>> what happens to the republicans was that they reinforced that perception and that prejudice against the republicans as the party of the wealthy by nominating george bush. in spite of the country and western music and all the trappings we have heard, this is a guy who will have a dash of coffee and his biggest social -- event is the house chablis. that works pretty well in good times. it kills you in bad times. it absolutely kills you. >> did they pay you as speaker? >> no. i would do anything for the notre dame club. this is -- they are blue and gold. having been vanquished by them so many times. the two parties, the perception of the democrats is they are
downscale, not well educated, so the democrats love to nominate people with ivy league pedigree is to speak in complete paragraphs. stevenson, kennedy, roosevelt, even bill clinton, barack obama. the republicans are seen as the party of the landed gentry and the well off, and like to nominate candidates from humble origins, whether it is richard nixon, ronald reagan, certainly herbert hoover, dwight eisenhower, jerry ford, and that is why george h w bush, another man who i like and admire enormously at the personal level -- an incredibly thoughtful man -- he reinforced the perception of the republicans as the party of the landed gentry. it became a problem in 1992.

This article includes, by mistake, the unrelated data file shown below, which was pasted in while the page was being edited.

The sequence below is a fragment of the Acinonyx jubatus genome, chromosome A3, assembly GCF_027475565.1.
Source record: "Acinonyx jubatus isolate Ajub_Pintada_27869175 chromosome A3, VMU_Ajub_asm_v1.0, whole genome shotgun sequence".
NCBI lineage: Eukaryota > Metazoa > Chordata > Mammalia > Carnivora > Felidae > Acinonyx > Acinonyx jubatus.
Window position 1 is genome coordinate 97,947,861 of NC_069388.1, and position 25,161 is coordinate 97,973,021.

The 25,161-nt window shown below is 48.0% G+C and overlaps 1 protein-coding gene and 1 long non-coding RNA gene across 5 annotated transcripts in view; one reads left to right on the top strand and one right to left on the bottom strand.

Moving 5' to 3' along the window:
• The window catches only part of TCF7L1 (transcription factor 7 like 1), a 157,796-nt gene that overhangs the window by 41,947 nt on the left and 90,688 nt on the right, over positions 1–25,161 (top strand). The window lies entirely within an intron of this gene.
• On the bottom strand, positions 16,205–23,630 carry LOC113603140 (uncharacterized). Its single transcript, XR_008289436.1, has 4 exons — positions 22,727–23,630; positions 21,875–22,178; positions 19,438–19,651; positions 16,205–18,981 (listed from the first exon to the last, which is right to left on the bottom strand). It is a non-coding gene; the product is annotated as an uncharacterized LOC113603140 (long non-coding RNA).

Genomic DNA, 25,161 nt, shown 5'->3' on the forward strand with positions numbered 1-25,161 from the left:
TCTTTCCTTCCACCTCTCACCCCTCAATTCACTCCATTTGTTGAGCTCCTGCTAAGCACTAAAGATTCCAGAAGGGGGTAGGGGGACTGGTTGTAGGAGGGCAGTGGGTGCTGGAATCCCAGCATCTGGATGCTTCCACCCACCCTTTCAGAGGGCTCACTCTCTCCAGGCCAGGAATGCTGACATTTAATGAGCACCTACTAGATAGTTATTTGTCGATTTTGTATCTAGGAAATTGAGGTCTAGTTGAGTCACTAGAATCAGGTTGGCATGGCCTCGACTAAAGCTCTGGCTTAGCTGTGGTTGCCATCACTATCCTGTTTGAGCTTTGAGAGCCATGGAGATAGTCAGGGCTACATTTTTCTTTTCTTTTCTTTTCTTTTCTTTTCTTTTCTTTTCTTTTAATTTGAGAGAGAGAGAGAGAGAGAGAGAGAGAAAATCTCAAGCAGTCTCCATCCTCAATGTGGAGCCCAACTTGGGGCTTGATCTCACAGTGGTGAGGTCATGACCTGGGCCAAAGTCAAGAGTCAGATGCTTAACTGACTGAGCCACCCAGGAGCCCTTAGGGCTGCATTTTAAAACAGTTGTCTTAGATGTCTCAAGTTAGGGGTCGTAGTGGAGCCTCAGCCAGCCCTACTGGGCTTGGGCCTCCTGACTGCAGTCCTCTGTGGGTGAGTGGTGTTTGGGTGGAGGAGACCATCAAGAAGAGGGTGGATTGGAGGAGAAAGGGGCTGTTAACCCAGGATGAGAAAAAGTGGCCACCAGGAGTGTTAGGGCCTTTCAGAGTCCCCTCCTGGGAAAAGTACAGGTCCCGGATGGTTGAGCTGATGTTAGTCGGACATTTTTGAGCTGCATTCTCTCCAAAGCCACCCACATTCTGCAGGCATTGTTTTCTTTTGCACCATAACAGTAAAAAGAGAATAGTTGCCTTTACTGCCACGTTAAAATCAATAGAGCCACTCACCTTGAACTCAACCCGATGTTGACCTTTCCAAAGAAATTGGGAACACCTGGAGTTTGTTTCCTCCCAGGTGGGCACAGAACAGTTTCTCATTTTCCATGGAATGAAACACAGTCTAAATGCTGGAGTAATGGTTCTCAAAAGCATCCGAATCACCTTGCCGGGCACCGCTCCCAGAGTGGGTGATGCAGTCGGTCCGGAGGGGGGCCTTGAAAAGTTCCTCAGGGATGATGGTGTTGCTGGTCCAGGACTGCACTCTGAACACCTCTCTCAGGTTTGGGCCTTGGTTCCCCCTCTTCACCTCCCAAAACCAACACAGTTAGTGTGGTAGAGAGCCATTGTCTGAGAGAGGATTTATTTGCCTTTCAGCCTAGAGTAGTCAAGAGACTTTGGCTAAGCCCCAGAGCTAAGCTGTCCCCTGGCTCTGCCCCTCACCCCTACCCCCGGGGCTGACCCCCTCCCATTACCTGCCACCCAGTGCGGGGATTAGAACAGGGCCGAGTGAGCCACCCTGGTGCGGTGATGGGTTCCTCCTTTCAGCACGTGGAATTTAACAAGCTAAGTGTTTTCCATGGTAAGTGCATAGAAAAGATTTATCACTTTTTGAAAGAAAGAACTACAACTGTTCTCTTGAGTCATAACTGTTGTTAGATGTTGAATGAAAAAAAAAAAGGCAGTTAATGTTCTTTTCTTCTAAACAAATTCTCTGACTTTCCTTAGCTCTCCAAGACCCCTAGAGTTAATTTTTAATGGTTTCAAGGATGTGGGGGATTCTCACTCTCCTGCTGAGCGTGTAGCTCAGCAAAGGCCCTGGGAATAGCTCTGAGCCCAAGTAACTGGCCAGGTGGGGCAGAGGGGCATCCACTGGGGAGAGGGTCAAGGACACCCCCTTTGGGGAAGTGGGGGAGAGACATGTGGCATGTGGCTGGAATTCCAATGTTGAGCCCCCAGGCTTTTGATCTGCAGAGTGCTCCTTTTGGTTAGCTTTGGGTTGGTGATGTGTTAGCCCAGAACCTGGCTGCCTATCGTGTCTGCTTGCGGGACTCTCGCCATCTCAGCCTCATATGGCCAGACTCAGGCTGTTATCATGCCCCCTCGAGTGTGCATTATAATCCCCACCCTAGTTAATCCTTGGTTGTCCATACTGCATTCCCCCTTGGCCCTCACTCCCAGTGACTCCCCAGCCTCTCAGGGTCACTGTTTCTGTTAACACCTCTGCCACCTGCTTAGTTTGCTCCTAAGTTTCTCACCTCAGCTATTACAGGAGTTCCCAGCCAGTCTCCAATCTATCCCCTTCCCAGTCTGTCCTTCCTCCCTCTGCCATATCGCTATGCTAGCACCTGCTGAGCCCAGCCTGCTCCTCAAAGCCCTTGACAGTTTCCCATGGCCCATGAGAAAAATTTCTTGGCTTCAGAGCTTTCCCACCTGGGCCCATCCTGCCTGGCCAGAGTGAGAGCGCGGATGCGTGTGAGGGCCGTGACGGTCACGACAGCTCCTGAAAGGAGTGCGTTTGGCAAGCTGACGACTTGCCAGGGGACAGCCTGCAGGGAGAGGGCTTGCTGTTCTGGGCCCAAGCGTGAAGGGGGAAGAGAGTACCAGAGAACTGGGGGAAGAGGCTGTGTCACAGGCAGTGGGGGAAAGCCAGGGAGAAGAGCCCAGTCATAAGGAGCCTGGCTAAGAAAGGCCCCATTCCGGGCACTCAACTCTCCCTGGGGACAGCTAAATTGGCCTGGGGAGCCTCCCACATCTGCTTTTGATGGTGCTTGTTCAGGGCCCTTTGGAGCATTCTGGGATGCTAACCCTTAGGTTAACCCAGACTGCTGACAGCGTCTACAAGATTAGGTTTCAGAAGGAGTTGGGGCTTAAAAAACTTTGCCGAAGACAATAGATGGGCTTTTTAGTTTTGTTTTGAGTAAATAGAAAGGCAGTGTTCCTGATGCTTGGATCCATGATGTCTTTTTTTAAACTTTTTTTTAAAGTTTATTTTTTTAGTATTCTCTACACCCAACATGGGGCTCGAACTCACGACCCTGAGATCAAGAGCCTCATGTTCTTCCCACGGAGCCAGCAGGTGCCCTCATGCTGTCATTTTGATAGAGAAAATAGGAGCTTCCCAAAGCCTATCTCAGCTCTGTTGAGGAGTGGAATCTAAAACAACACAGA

>> which campaign did you dislike the most? >> the 2012 campaign was a pretty bad campaign. >> because? >> i do not think either barack obama or mitt romney really likes politics that much. you have to have people who like politics. >> how can you not like politics and run for president? >> you will have to ask them or their doctors. i do not think either one of them get much joy out of it. >> do you still get joy out of it? >> i do. not as much. there was a time when you would stay up late at night and -- everybody would have a funny story -- i think there is less of that now, and last letting down of hair. there is a lot more control in the campaigns. a lot less accessibility. >> i remember, 40 years ago
journalists like you would know these folks, having drinks with them and all that. >> i do not know if it is true for everybody, but it certainly is true -- in obama's case, he came here and was elected in 2004. landed, and immediately, dick durbin, who was his colleague, said this is your chance to run. sort of selfless for a senior colleague to say, this is your chance to run. do a considerable degree, he was exploring from that point forward. there is not that -- a perfect example, a great political reporter who made a point of getting to know these guys in the off-season. it is a great way of knowing people when they are not running.